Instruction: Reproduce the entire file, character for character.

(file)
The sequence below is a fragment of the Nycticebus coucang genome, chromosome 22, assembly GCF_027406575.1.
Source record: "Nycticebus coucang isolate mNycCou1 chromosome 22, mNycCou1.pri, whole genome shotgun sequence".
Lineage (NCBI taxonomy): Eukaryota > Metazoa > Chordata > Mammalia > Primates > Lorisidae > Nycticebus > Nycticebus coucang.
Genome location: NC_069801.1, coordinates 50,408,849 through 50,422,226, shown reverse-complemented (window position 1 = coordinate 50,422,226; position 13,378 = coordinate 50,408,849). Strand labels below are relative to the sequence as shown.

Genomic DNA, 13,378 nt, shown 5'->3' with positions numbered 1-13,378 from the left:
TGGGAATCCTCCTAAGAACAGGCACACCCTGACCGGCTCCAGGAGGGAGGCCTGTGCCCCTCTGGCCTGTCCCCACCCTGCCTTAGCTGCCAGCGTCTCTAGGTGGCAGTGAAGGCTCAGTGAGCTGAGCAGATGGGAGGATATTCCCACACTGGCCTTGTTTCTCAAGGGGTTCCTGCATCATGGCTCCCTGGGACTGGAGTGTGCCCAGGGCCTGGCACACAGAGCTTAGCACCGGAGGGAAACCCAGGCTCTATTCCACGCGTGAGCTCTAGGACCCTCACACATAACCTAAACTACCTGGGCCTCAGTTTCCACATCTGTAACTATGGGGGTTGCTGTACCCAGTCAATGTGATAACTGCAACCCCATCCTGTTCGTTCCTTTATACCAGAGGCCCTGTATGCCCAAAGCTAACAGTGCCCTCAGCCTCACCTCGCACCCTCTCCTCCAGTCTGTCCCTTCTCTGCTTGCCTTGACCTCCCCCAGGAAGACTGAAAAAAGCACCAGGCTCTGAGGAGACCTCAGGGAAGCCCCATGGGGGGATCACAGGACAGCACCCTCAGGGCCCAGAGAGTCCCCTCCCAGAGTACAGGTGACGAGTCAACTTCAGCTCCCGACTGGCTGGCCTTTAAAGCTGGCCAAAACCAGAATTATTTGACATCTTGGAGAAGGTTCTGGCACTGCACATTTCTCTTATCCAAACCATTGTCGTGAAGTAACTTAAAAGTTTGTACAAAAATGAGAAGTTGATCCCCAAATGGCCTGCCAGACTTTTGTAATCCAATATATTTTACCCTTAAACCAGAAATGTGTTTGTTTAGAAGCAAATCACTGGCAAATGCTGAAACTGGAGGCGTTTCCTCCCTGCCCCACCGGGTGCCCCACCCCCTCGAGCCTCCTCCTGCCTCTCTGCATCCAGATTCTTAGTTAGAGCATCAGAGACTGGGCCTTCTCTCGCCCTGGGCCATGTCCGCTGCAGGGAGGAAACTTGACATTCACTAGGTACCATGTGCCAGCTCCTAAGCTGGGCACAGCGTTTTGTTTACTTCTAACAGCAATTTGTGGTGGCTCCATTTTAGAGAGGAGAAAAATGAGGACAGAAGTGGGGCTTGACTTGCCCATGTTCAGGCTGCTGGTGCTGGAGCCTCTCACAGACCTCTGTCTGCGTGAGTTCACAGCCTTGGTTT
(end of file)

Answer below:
The sequence below is a fragment of the Nycticebus coucang genome, chromosome 22, assembly GCF_027406575.1.
Source record: "Nycticebus coucang isolate mNycCou1 chromosome 22, mNycCou1.pri, whole genome shotgun sequence".
Lineage (NCBI taxonomy): Eukaryota > Metazoa > Chordata > Mammalia > Primates > Lorisidae > Nycticebus > Nycticebus coucang.
Genome location: NC_069801.1, coordinates 50,408,849 through 50,422,226, shown reverse-complemented (window position 1 = coordinate 50,422,226; position 13,378 = coordinate 50,408,849). Strand labels below are relative to the sequence as shown.

Genomic DNA, 13,378 nt, shown 5'->3' with positions numbered 1-13,378 from the left:
TGGGAATCCTCCTAAGAACAGGCACACCCTGACCGGCTCCAGGAGGGAGGCCTGTGCCCCTCTGGCCTGTCCCCACCCTGCCTTAGCTGCCAGCGTCTCTAGGTGGCAGTGAAGGCTCAGTGAGCTGAGCAGATGGGAGGATATTCCCACACTGGCCTTGTTTCTCAAGGGGTTCCTGCATCATGGCTCCCTGGGACTGGAGTGTGCCCAGGGCCTGGCACACAGAGCTTAGCACCGGAGGGAAACCCAGGCTCTATTCCACGCGTGAGCTCTAGGACCCTCACACATAACCTAAACTACCTGGGCCTCAGTTTCCACATCTGTAACTATGGGGGTTGCTGTACCCAGTCAATGTGATAACTGCAACCCCATCCTGTTCGTTCCTTTATACCAGAGGCCCTGTATGCCCAAAGCTAACAGTGCCCTCAGCCTCACCTCGCACCCTCTCCTCCAGTCTGTCCCTTCTCTGCTTGCCTTGACCTCCCCCAGGAAGACTGAAAAAAGCACCAGGCTCTGAGGAGACCTCAGGGAAGCCCCATGGGGGGATCACAGGACAGCACCCTCAGGGCCCAGAGAGTCCCCTCCCAGAGTACAGGTGACGAGTCAACTTCAGCTCCCGACTGGCTGGCCTTTAAAGCTGGCCAAAACCAGAATTATTTGACATCTTGGAGAAGGTTCTGGCACTGCACATTTCTCTTATCCAAACCATTGTCGTGAAGTAACTTAAAAGTTTGTACAAAAATGAGAAGTTGATCCCCAAATGGCCTGCCAGACTTTTGTAATCCAATATATTTTACCCTTAAACCAGAAATGTGTTTGTTTAGAAGCAAATCACTGGCAAATGCTGAAACTGGAGGCGTTTCCTCCCTGCCCCACCGGGTGCCCCACCCCCTCGAGCCTCCTCCTGCCTCTCTGCATCCAGATTCTTAGTTAGAGCATCAGAGACTGGGCCTTCTCTCGCCCTGGGCCATGTCCGCTGCAGGGAGGAAACTTGACATTCACTAGGTACCATGTGCCAGCTCCTAAGCTGGGCACAGCGTTTTGTTTACTTCTAACAGCAATTTGTGGTGGCTCCATTTTAGAGAGGAGAAAAATGAGGACAGAAGTGGGGCTTGACTTGCCCATGTTCAGGCTGCTGGTGCTGGAGCCTCTCACAGACCTCTGTCTGCGTGAGTTCACAGCCTTGGTTT